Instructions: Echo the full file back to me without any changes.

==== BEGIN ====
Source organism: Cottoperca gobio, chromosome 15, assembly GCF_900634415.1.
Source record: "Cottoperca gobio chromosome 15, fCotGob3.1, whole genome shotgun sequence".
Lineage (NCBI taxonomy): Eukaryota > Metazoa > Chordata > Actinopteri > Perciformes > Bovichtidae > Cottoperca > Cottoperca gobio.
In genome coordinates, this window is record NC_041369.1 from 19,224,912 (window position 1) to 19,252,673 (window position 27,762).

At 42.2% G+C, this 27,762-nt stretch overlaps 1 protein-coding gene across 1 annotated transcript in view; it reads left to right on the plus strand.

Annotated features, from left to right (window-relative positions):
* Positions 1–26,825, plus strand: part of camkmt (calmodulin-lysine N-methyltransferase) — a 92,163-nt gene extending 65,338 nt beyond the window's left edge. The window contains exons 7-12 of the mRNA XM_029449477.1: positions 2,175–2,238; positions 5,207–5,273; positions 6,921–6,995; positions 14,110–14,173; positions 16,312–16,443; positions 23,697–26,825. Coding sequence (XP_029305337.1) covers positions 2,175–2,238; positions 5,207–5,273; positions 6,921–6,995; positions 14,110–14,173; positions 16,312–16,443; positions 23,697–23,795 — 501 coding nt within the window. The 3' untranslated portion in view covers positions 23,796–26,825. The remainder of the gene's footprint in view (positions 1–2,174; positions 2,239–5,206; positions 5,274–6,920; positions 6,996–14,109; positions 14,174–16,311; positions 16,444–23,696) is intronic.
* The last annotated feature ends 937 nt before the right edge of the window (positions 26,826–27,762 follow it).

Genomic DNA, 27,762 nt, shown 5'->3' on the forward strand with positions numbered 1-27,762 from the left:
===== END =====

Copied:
Source organism: Cottoperca gobio, chromosome 15, assembly GCF_900634415.1.
Source record: "Cottoperca gobio chromosome 15, fCotGob3.1, whole genome shotgun sequence".
Lineage (NCBI taxonomy): Eukaryota > Metazoa > Chordata > Actinopteri > Perciformes > Bovichtidae > Cottoperca > Cottoperca gobio.
In genome coordinates, this window is record NC_041369.1 from 19,224,912 (window position 1) to 19,252,673 (window position 27,762).

At 42.2% G+C, this 27,762-nt stretch overlaps 1 protein-coding gene across 1 annotated transcript in view; it reads left to right on the plus strand.

Annotated features, from left to right (window-relative positions):
* Positions 1–26,825, plus strand: part of camkmt (calmodulin-lysine N-methyltransferase) — a 92,163-nt gene extending 65,338 nt beyond the window's left edge. The window contains exons 7-12 of the mRNA XM_029449477.1: positions 2,175–2,238; positions 5,207–5,273; positions 6,921–6,995; positions 14,110–14,173; positions 16,312–16,443; positions 23,697–26,825. Coding sequence (XP_029305337.1) covers positions 2,175–2,238; positions 5,207–5,273; positions 6,921–6,995; positions 14,110–14,173; positions 16,312–16,443; positions 23,697–23,795 — 501 coding nt within the window. The 3' untranslated portion in view covers positions 23,796–26,825. The remainder of the gene's footprint in view (positions 1–2,174; positions 2,239–5,206; positions 5,274–6,920; positions 6,996–14,109; positions 14,174–16,311; positions 16,444–23,696) is intronic.
* The last annotated feature ends 937 nt before the right edge of the window (positions 26,826–27,762 follow it).

Genomic DNA, 27,762 nt, shown 5'->3' on the forward strand with positions numbered 1-27,762 from the left: